Being an introvert and having social anxiety are often confused, but they’re not the same. An introvert is a personality trait. Social anxiety is a mental health condition.
An introvert might resist going to a party because they get drained from loud music and too much social interaction. Someone with social anxiety, on the other hand, might feel dread or panic about going to a party. They worry they’ll say something “stupid” or that people won’t like them.
Preferring alone time and being sensitive to overstimulation (introversion) is not the same as fearing social interaction (social anxiety). Keep reading to learn more about the differences between introversion and social anxiety.
What Is An Introvert?
Introverts are more focused on their internal thoughts and feelings than on external stimulation. Introverts prefer time to themselves and small group interactions. Crowds and parties can drain introverts, who usually need time to themselves to “recharge” after social activities.
Being introverted has a biological explanation. The introvert brain is more sensitive to external stimuli — things like noisy environments and crowds — because of something called the RAS, an area of the brain that regulates arousal.¹ Introverts have a higher set point, meaning their brain is triggered more easily by outside stimulation. Extroverts have a lower set point. They’re not as bothered by crowds or loud noise. In fact, extroverts are often energized by social interaction.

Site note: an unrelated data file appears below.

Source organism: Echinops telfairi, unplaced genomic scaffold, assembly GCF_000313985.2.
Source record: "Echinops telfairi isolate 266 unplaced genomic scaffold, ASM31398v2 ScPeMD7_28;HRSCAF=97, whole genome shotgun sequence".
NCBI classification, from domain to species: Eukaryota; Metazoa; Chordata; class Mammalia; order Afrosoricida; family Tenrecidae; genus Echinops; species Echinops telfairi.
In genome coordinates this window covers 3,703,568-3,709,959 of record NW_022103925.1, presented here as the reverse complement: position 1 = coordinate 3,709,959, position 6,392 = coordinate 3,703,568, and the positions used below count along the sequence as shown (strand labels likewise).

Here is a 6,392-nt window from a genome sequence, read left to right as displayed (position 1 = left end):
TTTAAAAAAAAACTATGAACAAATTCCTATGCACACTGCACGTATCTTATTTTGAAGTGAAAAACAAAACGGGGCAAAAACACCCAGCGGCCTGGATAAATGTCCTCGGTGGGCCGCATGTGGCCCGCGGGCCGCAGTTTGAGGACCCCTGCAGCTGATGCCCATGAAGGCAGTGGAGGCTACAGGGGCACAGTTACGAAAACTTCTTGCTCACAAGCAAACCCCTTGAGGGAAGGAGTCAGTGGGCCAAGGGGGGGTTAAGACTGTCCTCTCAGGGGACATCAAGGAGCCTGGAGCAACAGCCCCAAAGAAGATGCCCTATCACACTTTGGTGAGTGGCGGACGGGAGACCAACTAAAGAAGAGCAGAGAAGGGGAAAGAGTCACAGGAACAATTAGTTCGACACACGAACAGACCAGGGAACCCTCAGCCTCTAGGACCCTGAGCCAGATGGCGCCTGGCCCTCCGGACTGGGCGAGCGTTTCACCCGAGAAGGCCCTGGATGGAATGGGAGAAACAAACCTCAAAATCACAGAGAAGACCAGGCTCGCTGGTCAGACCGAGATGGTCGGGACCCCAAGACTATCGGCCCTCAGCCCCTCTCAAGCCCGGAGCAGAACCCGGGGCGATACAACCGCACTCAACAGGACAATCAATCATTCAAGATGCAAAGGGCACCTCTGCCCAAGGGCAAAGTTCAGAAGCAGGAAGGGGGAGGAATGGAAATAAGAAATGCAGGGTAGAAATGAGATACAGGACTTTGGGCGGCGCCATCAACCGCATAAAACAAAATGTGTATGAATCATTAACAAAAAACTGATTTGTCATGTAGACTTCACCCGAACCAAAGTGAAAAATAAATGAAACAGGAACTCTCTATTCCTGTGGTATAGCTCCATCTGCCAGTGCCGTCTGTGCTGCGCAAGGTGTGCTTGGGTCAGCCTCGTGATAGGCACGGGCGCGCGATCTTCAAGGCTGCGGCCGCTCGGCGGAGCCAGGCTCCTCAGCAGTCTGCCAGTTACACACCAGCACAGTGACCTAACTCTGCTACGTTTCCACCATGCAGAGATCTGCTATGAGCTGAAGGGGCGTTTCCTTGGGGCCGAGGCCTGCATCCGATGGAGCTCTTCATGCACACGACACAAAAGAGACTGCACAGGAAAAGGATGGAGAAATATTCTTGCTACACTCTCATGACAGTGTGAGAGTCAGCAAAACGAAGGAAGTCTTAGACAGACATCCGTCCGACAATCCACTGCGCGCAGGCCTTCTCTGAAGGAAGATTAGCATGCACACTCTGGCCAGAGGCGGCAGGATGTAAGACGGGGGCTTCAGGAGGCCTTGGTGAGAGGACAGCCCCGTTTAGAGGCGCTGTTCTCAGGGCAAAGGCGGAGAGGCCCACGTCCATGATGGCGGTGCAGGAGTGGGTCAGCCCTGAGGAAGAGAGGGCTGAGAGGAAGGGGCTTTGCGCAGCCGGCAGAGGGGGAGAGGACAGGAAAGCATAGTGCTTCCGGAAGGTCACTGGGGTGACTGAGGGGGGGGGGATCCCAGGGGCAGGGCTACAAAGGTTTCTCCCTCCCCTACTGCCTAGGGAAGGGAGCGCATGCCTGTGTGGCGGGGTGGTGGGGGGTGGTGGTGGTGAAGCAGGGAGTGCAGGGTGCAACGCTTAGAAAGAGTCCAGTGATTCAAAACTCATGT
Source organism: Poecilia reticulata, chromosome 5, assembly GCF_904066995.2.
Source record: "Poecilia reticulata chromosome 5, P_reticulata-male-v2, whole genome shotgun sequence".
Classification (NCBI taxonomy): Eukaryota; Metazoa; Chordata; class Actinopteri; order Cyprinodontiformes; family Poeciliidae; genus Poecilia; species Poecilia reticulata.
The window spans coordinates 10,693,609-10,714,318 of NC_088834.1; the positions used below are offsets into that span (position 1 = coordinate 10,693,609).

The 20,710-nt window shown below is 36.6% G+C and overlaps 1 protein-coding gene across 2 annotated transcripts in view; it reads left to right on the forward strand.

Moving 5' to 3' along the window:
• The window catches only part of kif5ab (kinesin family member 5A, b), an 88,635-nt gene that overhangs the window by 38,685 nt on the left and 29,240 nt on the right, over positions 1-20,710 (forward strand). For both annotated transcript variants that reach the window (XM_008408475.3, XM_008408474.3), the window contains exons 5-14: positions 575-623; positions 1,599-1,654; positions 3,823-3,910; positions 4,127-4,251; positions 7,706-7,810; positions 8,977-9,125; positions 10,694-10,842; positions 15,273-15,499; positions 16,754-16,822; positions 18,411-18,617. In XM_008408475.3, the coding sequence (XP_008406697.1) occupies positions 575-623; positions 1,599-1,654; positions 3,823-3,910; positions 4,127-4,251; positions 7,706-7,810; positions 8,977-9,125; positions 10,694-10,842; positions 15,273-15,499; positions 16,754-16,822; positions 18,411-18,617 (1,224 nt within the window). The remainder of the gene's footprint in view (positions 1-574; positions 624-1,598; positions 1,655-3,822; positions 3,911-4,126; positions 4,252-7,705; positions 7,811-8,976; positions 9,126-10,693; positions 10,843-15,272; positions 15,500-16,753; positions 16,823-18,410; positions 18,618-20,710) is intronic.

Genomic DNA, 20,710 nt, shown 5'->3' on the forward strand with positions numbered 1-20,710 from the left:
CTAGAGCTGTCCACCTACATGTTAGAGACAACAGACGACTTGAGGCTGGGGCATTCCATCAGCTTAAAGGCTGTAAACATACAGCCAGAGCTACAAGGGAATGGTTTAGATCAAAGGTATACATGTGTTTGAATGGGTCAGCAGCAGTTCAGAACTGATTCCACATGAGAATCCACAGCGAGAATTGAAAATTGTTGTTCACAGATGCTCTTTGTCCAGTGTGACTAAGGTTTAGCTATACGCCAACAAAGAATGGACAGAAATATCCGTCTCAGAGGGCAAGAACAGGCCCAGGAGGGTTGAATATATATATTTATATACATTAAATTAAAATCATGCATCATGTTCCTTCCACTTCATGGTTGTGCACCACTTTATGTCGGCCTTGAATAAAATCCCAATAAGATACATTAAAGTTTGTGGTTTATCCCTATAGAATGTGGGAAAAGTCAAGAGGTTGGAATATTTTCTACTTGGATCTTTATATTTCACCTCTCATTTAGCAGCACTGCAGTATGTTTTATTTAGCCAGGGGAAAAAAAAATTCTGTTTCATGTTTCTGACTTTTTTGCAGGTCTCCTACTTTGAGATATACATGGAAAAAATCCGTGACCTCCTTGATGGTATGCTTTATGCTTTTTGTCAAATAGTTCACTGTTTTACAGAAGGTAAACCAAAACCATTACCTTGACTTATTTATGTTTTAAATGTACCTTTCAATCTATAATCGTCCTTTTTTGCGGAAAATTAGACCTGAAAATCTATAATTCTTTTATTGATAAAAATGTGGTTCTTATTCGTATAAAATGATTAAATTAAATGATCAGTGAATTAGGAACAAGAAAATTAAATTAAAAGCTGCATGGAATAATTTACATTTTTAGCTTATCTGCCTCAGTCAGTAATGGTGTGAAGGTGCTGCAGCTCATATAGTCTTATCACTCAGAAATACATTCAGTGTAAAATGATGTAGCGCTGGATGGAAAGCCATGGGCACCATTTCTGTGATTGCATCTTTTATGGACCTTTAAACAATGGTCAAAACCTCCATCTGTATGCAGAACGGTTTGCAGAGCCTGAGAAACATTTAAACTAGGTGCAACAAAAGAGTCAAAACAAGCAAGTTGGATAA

FIVE Signs You’re An Introvert
Introversion and extroversion occur on a continuum. Most people fall somewhere closer to the middle but lean slightly more one way or the other. Here are some signs you’re an introvert:
• Being around crowds or large groups drains your energy. If you feel exhausted after a party, concert, or a group outing and need quiet time to yourself to recuperate, you might be an introvert. Introverts expend energy in social situations, while extroverts gain energy from interactions with others.
• You have a small group of friends. If you love spending one-on-one time with others and prefer small groups, you might be an introvert. Introverts usually have a small circle of close friends, while extroverts often have a larger social circle of friends and acquaintances, many of whom they only interact with on a superficial level.
• You enjoy spending time alone. If a few hours alone with a good book or a solo nature walk is your idea of a good time, you’re in good company with other introverts.
• You prefer working alone. If the thought of collaborating with others or working on group projects overwhelms you, you might be an introvert. This doesn’t mean you don’t work well with others. Introverts just prefer to work independently most of the time.
• You find yourself daydreaming a lot. Introverts spend a lot of time in their heads. They have a very active inner mind and like to plan and prepare before taking action. They also gravitate toward self-reflection and research.
What Is Social Anxiety?
“He’s just shy.” “She gets quiet around people.” You’ve heard these refrains before. Maybe your mom or dad even said things like this to describe you as a child. Some people are shy as kids and grow out of it as they get older. Some people are shy as adults, too.
But others feel outright panic, terror or dread in social situations. These people have social anxiety disorder (also called social phobia), a type of anxiety disorder that causes extreme fear in social situations.